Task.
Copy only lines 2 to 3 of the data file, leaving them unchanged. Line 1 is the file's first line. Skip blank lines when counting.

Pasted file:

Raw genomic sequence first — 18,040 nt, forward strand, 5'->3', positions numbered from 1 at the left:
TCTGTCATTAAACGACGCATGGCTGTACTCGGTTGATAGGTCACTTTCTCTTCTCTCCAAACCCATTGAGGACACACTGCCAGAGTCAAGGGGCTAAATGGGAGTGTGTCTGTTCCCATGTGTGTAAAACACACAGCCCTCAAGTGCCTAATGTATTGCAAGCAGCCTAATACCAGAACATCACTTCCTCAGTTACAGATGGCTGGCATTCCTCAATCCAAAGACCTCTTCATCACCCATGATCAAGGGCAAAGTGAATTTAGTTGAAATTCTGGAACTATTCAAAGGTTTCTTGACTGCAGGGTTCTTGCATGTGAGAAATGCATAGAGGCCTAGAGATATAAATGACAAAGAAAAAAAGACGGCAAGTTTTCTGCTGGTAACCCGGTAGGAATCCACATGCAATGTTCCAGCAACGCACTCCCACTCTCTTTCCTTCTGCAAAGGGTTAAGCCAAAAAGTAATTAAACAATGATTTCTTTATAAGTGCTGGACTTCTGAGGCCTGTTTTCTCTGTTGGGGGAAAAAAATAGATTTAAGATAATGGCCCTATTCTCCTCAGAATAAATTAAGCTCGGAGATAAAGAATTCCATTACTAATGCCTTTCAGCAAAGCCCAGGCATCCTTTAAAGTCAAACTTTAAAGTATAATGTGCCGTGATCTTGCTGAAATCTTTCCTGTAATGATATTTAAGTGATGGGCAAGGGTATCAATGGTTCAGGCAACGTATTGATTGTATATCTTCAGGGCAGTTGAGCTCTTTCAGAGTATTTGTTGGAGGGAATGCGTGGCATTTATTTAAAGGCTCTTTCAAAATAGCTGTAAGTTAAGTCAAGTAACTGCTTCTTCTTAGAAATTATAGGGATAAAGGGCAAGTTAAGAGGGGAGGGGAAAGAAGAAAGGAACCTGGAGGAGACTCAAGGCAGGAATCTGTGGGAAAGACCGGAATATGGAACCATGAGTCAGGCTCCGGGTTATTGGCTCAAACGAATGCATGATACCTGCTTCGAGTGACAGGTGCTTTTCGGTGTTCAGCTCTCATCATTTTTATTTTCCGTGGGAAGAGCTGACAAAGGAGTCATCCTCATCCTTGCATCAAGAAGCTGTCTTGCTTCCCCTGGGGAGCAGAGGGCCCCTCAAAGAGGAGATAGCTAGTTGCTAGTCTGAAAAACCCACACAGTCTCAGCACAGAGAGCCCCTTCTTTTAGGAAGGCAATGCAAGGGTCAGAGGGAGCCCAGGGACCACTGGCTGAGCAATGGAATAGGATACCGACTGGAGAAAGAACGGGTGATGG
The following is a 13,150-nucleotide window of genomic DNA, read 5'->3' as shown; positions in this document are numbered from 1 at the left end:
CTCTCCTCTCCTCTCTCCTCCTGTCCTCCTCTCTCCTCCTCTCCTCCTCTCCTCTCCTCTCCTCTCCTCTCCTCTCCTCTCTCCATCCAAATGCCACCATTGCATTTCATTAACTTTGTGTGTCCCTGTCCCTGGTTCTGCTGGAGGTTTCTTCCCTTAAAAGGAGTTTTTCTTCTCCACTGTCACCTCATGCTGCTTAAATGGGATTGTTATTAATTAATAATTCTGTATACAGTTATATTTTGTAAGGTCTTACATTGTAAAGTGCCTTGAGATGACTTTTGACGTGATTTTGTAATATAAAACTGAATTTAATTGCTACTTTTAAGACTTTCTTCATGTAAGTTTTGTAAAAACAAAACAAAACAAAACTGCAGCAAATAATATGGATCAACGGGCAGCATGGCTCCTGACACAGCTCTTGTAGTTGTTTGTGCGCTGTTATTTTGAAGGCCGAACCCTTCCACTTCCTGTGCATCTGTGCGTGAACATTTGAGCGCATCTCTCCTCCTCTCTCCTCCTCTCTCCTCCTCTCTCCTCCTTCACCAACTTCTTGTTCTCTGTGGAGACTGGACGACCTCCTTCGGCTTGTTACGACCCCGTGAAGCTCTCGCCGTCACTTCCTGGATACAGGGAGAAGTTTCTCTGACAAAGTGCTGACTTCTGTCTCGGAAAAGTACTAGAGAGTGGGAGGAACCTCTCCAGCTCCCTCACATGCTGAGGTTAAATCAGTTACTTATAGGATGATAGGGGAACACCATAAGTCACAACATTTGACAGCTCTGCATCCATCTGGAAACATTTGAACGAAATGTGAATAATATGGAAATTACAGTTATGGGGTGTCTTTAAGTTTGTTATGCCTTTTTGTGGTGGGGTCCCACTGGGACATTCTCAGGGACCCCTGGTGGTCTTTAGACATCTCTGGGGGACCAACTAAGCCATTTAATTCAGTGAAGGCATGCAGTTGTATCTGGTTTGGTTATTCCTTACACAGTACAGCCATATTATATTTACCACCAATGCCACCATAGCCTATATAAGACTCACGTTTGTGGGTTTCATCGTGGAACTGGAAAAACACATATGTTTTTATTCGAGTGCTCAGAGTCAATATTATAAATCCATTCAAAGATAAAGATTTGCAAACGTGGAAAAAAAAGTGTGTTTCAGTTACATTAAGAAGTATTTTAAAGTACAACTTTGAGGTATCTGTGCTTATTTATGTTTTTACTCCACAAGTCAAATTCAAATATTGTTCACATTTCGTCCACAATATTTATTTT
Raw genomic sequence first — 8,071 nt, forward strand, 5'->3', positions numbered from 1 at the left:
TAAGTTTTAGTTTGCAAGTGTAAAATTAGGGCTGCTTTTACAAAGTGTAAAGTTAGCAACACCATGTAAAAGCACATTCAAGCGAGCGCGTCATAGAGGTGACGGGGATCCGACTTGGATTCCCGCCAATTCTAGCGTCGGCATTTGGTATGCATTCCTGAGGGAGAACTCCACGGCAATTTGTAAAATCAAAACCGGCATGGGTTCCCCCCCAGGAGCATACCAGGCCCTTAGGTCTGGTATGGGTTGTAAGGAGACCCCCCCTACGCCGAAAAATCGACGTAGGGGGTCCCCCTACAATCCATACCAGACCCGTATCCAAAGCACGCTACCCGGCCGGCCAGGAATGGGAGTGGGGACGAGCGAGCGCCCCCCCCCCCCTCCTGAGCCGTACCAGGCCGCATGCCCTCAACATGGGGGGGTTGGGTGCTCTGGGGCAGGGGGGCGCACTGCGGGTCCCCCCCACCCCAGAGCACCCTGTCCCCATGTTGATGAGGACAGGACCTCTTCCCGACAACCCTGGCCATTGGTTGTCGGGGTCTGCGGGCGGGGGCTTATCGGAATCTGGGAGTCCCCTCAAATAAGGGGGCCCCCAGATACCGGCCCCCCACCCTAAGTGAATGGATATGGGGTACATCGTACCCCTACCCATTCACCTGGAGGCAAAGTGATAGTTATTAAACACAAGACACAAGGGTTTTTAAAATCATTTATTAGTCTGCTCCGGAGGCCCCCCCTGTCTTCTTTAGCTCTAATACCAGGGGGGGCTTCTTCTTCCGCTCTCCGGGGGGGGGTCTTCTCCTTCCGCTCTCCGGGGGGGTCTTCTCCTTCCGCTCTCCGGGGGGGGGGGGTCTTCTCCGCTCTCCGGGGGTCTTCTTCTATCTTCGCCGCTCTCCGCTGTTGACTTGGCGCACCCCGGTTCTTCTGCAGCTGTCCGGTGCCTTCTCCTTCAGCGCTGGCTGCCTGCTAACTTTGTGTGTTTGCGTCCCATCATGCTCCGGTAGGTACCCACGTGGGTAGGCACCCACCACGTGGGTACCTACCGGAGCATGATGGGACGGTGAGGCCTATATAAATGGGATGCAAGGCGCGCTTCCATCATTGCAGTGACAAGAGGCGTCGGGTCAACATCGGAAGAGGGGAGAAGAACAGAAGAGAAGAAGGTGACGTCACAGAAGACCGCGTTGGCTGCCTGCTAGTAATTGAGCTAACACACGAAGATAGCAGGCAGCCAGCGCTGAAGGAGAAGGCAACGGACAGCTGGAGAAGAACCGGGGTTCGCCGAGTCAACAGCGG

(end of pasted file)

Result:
TCTGTCATTAAACGACGCATGGCTGTACTCGGTTGATAGGTCACTTTCTCTTCTCTCCAAACCCATTGAGGACACACTGCCAGAGTCAAGGGGCTAAATGGGAGTGTGTCTGTTCCCATGTGTGTAAAACACACAGCCCTCAAGTGCCTAATGTATTGCAAGCAGCCTAATACCAGAACATCACTTCCTCAGTTACAGATGGCTGGCATTCCTCAATCCAAAGACCTCTTCATCACCCATGATCAAGGGCAAAGTGAATTTAGTTGAAATTCTGGAACTATTCAAAGGTTTCTTGACTGCAGGGTTCTTGCATGTGAGAAATGCATAGAGGCCTAGAGATATAAATGACAAAGAAAAAAAGACGGCAAGTTTTCTGCTGGTAACCCGGTAGGAATCCACATGCAATGTTCCAGCAACGCACTCCCACTCTCTTTCCTTCTGCAAAGGGTTAAGCCAAAAAGTAATTAAACAATGATTTCTTTATAAGTGCTGGACTTCTGAGGCCTGTTTTCTCTGTTGGGGGAAAAAAATAGATTTAAGATAATGGCCCTATTCTCCTCAGAATAAATTAAGCTCGGAGATAAAGAATTCCATTACTAATGCCTTTCAGCAAAGCCCAGGCATCCTTTAAAGTCAAACTTTAAAGTATAATGTGCCGTGATCTTGCTGAAATCTTTCCTGTAATGATATTTAAGTGATGGGCAAGGGTATCAATGGTTCAGGCAACGTATTGATTGTATATCTTCAGGGCAGTTGAGCTCTTTCAGAGTATTTGTTGGAGGGAATGCGTGGCATTTATTTAAAGGCTCTTTCAAAATAGCTGTAAGTTAAGTCAAGTAACTGCTTCTTCTTAGAAATTATAGGGATAAAGGGCAAGTTAAGAGGGGAGGGGAAAGAAGAAAGGAACCTGGAGGAGACTCAAGGCAGGAATCTGTGGGAAAGACCGGAATATGGAACCATGAGTCAGGCTCCGGGTTATTGGCTCAAACGAATGCATGATACCTGCTTCGAGTGACAGGTGCTTTTCGGTGTTCAGCTCTCATCATTTTTATTTTCCGTGGGAAGAGCTGACAAAGGAGTCATCCTCATCCTTGCATCAAGAAGCTGTCTTGCTTCCCCTGGGGAGCAGAGGGCCCCTCAAAGAGGAGATAGCTAGTTGCTAGTCTGAAAAACCCACACAGTCTCAGCACAGAGAGCCCCTTCTTTTAGGAAGGCAATGCAAGGGTCAGAGGGAGCCCAGGGACCACTGGCTGAGCAATGGAATAGGATACCGACTGGAGAAAGAACGGGTGATGG
The following is a 13,150-nucleotide window of genomic DNA, read 5'->3' as shown; positions in this document are numbered from 1 at the left end: